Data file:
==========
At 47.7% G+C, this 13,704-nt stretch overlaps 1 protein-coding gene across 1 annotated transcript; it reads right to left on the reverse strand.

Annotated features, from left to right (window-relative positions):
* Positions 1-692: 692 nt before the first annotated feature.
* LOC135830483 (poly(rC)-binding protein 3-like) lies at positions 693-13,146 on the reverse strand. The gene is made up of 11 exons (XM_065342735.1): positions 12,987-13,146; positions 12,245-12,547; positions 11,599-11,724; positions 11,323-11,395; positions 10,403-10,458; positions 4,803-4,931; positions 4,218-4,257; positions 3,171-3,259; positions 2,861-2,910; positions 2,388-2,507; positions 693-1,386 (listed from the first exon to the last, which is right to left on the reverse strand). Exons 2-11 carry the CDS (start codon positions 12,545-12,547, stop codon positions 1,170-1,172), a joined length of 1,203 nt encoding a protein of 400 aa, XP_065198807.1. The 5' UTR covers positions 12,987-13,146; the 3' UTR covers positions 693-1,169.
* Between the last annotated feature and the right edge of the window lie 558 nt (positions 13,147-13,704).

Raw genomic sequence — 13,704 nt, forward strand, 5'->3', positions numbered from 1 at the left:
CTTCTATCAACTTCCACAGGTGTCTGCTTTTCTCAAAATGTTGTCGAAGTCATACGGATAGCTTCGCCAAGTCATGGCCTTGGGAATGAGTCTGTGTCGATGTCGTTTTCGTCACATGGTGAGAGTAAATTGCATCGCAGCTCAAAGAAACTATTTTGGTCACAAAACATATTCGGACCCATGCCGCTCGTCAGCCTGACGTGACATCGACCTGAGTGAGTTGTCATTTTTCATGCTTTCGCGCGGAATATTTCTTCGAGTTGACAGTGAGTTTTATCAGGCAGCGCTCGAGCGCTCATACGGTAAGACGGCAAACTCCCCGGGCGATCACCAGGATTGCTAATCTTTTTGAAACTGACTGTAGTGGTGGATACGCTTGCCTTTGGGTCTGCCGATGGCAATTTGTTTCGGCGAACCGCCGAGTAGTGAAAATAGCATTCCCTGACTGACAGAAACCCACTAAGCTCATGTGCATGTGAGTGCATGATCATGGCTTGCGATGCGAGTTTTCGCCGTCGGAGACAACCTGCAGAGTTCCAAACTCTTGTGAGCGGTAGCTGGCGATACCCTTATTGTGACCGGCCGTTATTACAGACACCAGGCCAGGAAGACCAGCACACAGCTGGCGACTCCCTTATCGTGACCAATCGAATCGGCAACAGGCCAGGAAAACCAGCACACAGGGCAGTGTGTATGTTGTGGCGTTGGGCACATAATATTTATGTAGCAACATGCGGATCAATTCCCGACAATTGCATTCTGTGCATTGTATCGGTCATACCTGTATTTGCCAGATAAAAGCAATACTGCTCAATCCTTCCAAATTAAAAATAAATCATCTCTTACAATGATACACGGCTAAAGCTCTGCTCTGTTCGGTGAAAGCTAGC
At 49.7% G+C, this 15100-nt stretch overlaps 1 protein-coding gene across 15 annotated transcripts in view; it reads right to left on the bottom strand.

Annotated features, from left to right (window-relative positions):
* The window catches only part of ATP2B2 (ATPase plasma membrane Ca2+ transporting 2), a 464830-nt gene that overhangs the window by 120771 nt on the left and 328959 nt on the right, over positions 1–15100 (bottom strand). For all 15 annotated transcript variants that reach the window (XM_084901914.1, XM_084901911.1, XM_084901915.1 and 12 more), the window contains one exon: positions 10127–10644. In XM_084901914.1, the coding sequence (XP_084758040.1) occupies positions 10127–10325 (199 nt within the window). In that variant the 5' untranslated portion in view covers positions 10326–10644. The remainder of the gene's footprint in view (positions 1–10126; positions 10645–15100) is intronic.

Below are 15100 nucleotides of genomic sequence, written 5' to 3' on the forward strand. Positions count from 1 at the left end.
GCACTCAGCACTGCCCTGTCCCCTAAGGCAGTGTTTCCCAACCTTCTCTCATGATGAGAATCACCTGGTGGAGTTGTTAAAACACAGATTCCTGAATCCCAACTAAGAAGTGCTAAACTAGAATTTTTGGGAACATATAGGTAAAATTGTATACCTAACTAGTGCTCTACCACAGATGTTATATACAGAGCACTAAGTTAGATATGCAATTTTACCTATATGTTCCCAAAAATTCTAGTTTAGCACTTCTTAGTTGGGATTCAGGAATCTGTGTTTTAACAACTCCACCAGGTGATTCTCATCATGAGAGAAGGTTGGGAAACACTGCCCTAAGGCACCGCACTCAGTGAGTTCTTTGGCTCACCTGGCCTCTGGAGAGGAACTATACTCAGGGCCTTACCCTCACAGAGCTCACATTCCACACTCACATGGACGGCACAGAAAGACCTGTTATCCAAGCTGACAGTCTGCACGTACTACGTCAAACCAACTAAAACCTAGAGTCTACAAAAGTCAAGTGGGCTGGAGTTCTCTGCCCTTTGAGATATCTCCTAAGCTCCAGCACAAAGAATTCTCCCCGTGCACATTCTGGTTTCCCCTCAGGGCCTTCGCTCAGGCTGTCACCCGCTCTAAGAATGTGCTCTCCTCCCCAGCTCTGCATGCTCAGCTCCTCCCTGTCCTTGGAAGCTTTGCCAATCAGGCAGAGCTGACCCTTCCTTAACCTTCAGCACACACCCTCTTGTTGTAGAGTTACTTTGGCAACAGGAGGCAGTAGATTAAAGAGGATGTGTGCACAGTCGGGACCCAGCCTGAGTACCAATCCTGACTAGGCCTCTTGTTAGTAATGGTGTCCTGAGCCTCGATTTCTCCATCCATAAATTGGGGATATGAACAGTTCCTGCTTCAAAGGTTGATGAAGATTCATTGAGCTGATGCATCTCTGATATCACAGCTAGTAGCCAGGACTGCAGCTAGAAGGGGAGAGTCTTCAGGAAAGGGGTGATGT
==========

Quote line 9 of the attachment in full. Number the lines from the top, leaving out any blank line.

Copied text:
Annotated features, from left to right (window-relative positions):